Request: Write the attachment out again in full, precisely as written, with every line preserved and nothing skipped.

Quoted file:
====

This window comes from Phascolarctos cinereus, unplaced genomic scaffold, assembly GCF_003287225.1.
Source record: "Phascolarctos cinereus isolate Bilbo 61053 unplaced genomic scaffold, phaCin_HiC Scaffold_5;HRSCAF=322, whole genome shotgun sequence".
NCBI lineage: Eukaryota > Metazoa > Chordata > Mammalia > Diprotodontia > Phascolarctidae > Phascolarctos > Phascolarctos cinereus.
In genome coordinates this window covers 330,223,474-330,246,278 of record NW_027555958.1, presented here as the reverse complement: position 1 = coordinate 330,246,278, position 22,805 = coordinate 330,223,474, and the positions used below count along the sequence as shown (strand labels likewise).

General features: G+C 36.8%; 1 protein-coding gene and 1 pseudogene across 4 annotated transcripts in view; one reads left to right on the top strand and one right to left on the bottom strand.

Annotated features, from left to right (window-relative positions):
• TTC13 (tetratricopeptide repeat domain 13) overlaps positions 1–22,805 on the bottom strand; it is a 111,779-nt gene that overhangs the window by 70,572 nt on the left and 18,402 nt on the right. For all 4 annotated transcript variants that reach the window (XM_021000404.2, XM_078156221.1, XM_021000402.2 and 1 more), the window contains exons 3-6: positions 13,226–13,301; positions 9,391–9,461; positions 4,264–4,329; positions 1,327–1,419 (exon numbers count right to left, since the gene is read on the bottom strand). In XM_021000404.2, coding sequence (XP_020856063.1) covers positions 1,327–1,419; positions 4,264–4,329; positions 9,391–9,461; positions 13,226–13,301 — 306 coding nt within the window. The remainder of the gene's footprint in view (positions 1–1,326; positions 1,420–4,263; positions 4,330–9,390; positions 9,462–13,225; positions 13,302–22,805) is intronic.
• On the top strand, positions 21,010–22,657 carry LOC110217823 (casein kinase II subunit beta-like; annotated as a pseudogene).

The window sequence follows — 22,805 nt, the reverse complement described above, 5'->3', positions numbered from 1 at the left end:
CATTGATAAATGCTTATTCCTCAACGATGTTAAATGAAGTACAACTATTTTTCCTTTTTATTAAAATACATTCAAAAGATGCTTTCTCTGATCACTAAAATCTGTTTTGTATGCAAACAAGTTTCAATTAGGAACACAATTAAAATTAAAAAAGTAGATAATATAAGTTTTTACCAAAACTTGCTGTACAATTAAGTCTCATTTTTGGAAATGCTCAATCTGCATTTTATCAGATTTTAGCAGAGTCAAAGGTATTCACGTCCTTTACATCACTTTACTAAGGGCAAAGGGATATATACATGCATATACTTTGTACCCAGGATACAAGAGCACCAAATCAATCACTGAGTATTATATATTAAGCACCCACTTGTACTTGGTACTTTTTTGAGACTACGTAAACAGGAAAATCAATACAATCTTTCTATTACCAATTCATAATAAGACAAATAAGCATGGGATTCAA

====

This window comes from Phascolarctos cinereus, unplaced genomic scaffold, assembly GCF_003287225.1.
Source record: "Phascolarctos cinereus isolate Bilbo 61053 unplaced genomic scaffold, phaCin_HiC Scaffold_5;HRSCAF=322, whole genome shotgun sequence".
NCBI lineage: Eukaryota > Metazoa > Chordata > Mammalia > Diprotodontia > Phascolarctidae > Phascolarctos > Phascolarctos cinereus.
In genome coordinates this window covers 330,223,474-330,246,278 of record NW_027555958.1, presented here as the reverse complement: position 1 = coordinate 330,246,278, position 22,805 = coordinate 330,223,474, and the positions used below count along the sequence as shown (strand labels likewise).

General features: G+C 36.8%; 1 protein-coding gene and 1 pseudogene across 4 annotated transcripts in view; one reads left to right on the top strand and one right to left on the bottom strand.

Annotated features, from left to right (window-relative positions):
• TTC13 (tetratricopeptide repeat domain 13) overlaps positions 1–22,805 on the bottom strand; it is a 111,779-nt gene that overhangs the window by 70,572 nt on the left and 18,402 nt on the right. For all 4 annotated transcript variants that reach the window (XM_021000404.2, XM_078156221.1, XM_021000402.2 and 1 more), the window contains exons 3-6: positions 13,226–13,301; positions 9,391–9,461; positions 4,264–4,329; positions 1,327–1,419 (exon numbers count right to left, since the gene is read on the bottom strand). In XM_021000404.2, coding sequence (XP_020856063.1) covers positions 1,327–1,419; positions 4,264–4,329; positions 9,391–9,461; positions 13,226–13,301 — 306 coding nt within the window. The remainder of the gene's footprint in view (positions 1–1,326; positions 1,420–4,263; positions 4,330–9,390; positions 9,462–13,225; positions 13,302–22,805) is intronic.
• On the top strand, positions 21,010–22,657 carry LOC110217823 (casein kinase II subunit beta-like; annotated as a pseudogene).

The window sequence follows — 22,805 nt, the reverse complement described above, 5'->3', positions numbered from 1 at the left end:
CATTGATAAATGCTTATTCCTCAACGATGTTAAATGAAGTACAACTATTTTTCCTTTTTATTAAAATACATTCAAAAGATGCTTTCTCTGATCACTAAAATCTGTTTTGTATGCAAACAAGTTTCAATTAGGAACACAATTAAAATTAAAAAAGTAGATAATATAAGTTTTTACCAAAACTTGCTGTACAATTAAGTCTCATTTTTGGAAATGCTCAATCTGCATTTTATCAGATTTTAGCAGAGTCAAAGGTATTCACGTCCTTTACATCACTTTACTAAGGGCAAAGGGATATATACATGCATATACTTTGTACCCAGGATACAAGAGCACCAAATCAATCACTGAGTATTATATATTAAGCACCCACTTGTACTTGGTACTTTTTTGAGACTACGTAAACAGGAAAATCAATACAATCTTTCTATTACCAATTCATAATAAGACAAATAAGCATGGGATTCAA